(This article was first published on zacharybonelli.com on December 18, 2014. It has been revised with only minor editorial changes.)

As the leader of a writing group, I’ve come to notice that the biggest apprehension people bring into their first group experience is the worry that they are not good enough to even participate. They worry that they will be wasting the time of writers who are more experienced and talented than they are.

Such a writer occupies a vulnerable moment in her development, one where she has only just barely gained the confidence to get herself the feedback that she needs in order to improve.

Toxic feedback occurs when feedback is given in such a way as to send the writer hurtling back into the safety of isolation. The only thing accomplished in such a situation is that the writer will fail to grow. Toxic feedback is a form of verbal and emotional abuse.

Some individuals will argue that such abuse is “necessary.” That in order to get better, writers need to develop a “thick skin.” Besides, future reviewers aren’t going to spare anything on the writer’s feelings. Why should feedback givers?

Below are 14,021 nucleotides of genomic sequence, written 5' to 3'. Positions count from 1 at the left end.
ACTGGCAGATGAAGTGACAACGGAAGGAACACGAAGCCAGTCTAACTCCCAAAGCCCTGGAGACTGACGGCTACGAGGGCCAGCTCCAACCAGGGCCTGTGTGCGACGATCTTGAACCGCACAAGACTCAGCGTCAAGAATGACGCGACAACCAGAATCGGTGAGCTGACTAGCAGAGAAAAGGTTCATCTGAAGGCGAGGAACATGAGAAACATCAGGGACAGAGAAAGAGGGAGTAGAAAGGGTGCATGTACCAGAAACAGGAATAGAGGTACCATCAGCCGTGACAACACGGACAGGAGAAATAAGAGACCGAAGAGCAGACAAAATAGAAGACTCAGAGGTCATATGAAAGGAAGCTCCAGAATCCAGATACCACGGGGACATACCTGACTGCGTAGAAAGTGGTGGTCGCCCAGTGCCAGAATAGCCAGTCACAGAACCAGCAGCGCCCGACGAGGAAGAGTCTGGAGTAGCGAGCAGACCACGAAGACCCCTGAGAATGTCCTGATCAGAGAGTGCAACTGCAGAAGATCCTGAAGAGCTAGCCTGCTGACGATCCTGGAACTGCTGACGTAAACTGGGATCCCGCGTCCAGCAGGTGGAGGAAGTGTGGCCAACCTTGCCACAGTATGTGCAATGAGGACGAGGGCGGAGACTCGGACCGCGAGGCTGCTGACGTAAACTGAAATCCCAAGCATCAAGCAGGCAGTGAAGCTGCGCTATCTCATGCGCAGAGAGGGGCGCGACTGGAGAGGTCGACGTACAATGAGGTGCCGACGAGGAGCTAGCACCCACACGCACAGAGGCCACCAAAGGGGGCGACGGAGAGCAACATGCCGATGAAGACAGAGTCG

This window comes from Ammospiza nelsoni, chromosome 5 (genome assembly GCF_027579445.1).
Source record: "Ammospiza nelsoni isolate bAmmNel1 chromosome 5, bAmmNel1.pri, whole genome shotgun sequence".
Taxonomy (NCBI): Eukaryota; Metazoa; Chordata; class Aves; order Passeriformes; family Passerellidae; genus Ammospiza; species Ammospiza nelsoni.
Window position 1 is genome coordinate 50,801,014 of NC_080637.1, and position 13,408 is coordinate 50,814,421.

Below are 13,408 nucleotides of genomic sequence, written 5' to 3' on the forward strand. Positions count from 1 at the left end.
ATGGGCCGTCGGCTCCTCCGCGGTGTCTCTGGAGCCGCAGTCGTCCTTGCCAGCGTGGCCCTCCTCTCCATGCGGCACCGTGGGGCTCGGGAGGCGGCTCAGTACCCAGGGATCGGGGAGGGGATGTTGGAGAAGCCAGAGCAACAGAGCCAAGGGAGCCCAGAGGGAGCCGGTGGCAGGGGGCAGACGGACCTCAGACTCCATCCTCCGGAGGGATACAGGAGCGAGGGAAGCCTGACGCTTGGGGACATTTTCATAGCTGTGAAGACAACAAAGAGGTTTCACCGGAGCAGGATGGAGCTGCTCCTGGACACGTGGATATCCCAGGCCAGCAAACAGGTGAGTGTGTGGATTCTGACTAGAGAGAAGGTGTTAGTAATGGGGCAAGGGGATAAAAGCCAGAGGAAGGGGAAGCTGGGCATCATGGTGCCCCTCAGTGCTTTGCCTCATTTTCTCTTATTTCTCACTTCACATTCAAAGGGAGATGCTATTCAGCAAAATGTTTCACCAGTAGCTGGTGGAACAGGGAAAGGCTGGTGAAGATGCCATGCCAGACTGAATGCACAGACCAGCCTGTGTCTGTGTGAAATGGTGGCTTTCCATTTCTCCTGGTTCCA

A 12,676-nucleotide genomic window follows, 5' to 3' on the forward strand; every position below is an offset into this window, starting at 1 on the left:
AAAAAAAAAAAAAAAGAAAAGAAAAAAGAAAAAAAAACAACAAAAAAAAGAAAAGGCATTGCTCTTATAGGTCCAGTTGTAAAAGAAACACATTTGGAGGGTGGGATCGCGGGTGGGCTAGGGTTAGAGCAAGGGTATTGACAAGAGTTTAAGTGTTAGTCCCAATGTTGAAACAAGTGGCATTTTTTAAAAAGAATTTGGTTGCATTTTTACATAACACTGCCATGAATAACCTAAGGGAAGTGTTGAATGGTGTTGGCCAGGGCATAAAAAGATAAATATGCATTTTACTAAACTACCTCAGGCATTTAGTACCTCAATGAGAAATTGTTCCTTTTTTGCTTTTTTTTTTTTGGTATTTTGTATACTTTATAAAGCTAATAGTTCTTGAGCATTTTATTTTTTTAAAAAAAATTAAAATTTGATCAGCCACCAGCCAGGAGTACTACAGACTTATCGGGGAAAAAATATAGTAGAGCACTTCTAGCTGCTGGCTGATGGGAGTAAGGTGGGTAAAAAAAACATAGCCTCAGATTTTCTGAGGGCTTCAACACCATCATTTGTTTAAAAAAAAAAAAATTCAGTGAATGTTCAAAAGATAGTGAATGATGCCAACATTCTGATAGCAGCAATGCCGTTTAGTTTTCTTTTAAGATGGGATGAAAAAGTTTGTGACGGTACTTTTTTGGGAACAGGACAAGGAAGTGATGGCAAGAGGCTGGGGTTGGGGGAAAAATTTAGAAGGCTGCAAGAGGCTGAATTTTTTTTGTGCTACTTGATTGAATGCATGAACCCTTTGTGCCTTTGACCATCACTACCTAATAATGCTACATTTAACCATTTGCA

I’ll grant that the world is burdened with unprofessional, anti-social reviewers (and, to be fair, a good number of reviewers are professionally critical, too). But being a published author confers status and confidence, both of which blunt the pain of scathing critique. A developing writer possesses neither. Do we throw children out of planes with no training or instruction because they've expressed an interest in becoming professional, adult parachuters? No. The idea that we should intentionally abuse a weak group member in order to “toughen her up” is patently ridiculous.